Adesho had been working since he was a child and thought overseas employment would help him break out of the poverty trap. He suffered horrible torture aboard a ship for months before being rescued. Now he has opened his own shop with support and feels he has a new lease on life.

 

“I was prisoner on a ship for many months.”

 

Adesho Borua had five brothers and six sisters. His father was a poor farmer and often there was not enough food for him to eat a proper meal. When he was old enough to help out, he began taking the cow out for grazing and bathing. While doing so, he watched the men working at a nearby auto repair workshop.  The owner of the workshop noticed his interest and offered him an apprenticeship so when Adesho was eight years old, he began working at the shop. His Ustad, Ronjon Borua was a kind man and taught him all he knew, for free, since he was his maternal uncle. Later Adesho got a job at another repair shop and helped support his younger siblings.

 

Source: IOM KAP Survey 2017

 

One day, Adesho received a phone call from a dalal in Malaysia who had received his number from a friend. The dalal offered him a job abroad. Adesho was tired, having worked in a repair shop for over ten years already, so he agreed, excited to see what new opportunities lay ahead. He went to the agreed upon location to meet the dalal. There he was locked up in a mud room with six other boys. His phone was taken from him, and his father was called up and asked for 20,000 bdt, as ransom for his life. Adesho’s older brother delivered the money, but Adesho was not set free. Instead, Adesho and 11 other boys were loaded onto a small wooden trawler with an engine and taken to a larger ship.

This ship had 860 young men aboard against their will. 300 were Rohingyas, the remaining were Bangladeshis. The crew, armed with knives, swords and guns, was made up of 12 Mongs who could not speak Bengali and one Rohingya who could.

The next few months aboard the ship were hell. If anyone disobeyed the crew, they were beaten to a pulp. They were fed twice a day, a handful of rice and half glass of water. They were allowed to urinate, in a designated spot above the deck, only twice a day. Even that privilege was cancelled if any other ships were in visible distance.

Below the deck, where they spent all day and night, there was not enough room to lie stretched out. They remained hunched in a squat the whole time, making their limbs scream with pain. People got ill, diarrhea and vomiting was common.

They reached Thailand but there the border guards shot guns at them. The dalals jumped off and escaped in getaway vessels. They had taught a few of the prisoners how to navigate the ship, so these few were now at the helm. They managed to navigate to the coast of Myanmar and land. There they were rounded up by the Navy and kept in a detention camp for four months.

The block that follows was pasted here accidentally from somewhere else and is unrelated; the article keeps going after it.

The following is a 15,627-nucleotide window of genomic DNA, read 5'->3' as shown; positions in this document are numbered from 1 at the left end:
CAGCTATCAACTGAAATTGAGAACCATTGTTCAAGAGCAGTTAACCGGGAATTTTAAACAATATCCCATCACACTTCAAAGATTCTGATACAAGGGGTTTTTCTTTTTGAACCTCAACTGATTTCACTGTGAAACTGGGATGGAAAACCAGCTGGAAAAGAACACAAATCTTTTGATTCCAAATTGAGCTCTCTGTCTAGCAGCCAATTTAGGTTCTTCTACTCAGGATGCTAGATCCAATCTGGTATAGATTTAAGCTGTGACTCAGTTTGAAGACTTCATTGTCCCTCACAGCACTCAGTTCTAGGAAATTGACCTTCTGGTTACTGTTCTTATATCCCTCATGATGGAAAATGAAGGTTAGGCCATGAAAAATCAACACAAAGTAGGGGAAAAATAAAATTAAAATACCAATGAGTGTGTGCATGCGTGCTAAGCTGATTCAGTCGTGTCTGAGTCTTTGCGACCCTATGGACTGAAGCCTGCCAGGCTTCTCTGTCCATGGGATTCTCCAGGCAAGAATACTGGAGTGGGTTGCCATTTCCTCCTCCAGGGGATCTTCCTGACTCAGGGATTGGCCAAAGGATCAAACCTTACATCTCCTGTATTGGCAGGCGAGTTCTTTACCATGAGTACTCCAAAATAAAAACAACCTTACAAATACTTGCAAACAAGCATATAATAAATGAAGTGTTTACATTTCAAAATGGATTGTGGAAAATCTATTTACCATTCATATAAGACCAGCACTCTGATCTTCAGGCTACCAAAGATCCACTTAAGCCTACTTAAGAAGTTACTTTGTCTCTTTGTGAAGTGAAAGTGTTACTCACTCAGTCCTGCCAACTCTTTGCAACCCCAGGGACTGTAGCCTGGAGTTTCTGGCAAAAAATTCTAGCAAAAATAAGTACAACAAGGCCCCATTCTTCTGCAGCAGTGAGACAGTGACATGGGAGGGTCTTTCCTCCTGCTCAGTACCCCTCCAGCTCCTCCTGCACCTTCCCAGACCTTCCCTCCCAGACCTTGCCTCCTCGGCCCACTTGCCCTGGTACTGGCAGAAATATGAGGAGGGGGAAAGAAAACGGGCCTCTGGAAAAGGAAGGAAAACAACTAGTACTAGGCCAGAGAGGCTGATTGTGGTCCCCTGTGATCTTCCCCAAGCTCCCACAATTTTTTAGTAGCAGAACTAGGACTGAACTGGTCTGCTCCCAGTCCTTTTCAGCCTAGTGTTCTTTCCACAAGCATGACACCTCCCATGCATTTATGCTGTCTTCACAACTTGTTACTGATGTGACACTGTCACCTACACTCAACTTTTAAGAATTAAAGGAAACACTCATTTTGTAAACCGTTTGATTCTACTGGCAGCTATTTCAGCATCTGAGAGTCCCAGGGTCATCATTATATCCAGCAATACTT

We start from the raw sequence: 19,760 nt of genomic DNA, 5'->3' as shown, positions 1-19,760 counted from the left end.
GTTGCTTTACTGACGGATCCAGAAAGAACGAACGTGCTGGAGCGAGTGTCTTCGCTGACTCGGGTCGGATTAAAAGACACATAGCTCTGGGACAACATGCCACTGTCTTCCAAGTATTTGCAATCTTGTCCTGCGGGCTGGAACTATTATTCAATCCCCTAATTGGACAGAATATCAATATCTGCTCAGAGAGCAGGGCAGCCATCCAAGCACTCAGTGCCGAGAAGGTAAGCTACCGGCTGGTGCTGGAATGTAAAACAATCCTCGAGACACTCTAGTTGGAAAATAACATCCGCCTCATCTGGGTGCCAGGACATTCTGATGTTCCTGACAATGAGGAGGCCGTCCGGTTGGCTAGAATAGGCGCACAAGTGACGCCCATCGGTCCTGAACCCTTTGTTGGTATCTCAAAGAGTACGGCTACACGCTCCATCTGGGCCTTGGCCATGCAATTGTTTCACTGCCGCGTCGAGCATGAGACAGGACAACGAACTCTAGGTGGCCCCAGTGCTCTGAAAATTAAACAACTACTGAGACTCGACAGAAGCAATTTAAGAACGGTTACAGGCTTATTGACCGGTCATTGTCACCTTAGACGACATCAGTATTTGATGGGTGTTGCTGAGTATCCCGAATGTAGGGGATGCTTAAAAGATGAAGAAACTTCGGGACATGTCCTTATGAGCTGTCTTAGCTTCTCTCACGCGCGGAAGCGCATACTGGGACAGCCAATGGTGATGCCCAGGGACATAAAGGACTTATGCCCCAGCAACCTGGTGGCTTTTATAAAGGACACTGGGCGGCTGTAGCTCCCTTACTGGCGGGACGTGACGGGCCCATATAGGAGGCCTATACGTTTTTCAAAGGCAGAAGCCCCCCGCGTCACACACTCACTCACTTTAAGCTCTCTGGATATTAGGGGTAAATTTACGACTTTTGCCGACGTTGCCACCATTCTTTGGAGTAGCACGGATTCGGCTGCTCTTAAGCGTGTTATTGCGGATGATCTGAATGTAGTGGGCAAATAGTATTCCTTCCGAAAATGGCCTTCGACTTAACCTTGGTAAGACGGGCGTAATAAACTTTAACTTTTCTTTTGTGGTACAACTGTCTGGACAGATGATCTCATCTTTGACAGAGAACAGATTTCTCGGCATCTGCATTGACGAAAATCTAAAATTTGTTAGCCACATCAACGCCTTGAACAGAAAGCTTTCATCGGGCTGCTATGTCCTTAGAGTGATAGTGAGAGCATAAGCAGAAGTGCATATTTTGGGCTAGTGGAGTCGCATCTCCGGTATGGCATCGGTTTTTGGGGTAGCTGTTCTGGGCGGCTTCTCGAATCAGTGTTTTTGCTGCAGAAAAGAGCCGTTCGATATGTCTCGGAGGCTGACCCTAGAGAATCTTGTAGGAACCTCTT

Finally, with support from IOM, the UN Migration Agency, they were repatriated to Bangladesh by bus, across the border.

Here, IOM – The UN Migration Agency’s project, building the Lives of Returning Migrants, funded by DIBP Australia, then supported him to rebuild his life. After return, the project team worked with him to understand his conditions, area of interest for work, capacity, constraints and dreams. He received individual assistance in two forms: household assistance and capital injection. He used this capital injection to set up a repair shop. The household assistance was to support his family.

 

“I am lucky to have a second chance to rebuild my life.”

 

Since he had never ran a business before, he lacked knowledge on finance and entrepreneurship. So, the project provided him with training on financial literacy, business development and entrepreneurship. He also received training on safe migration, household gardening and compost preparation.

He was also introduced to local traders and businessmen to support him with forward and backward linkage for his business. He has formed a group with other returnees in his area of residence. Together they are now more organized, have better communication skills and better knowledge on how to run their own businesses. Now he thinks about his future and has a proper plan based on the yearlong counselling he received.

Now Adesho is married and has a baby girl who is 11 months.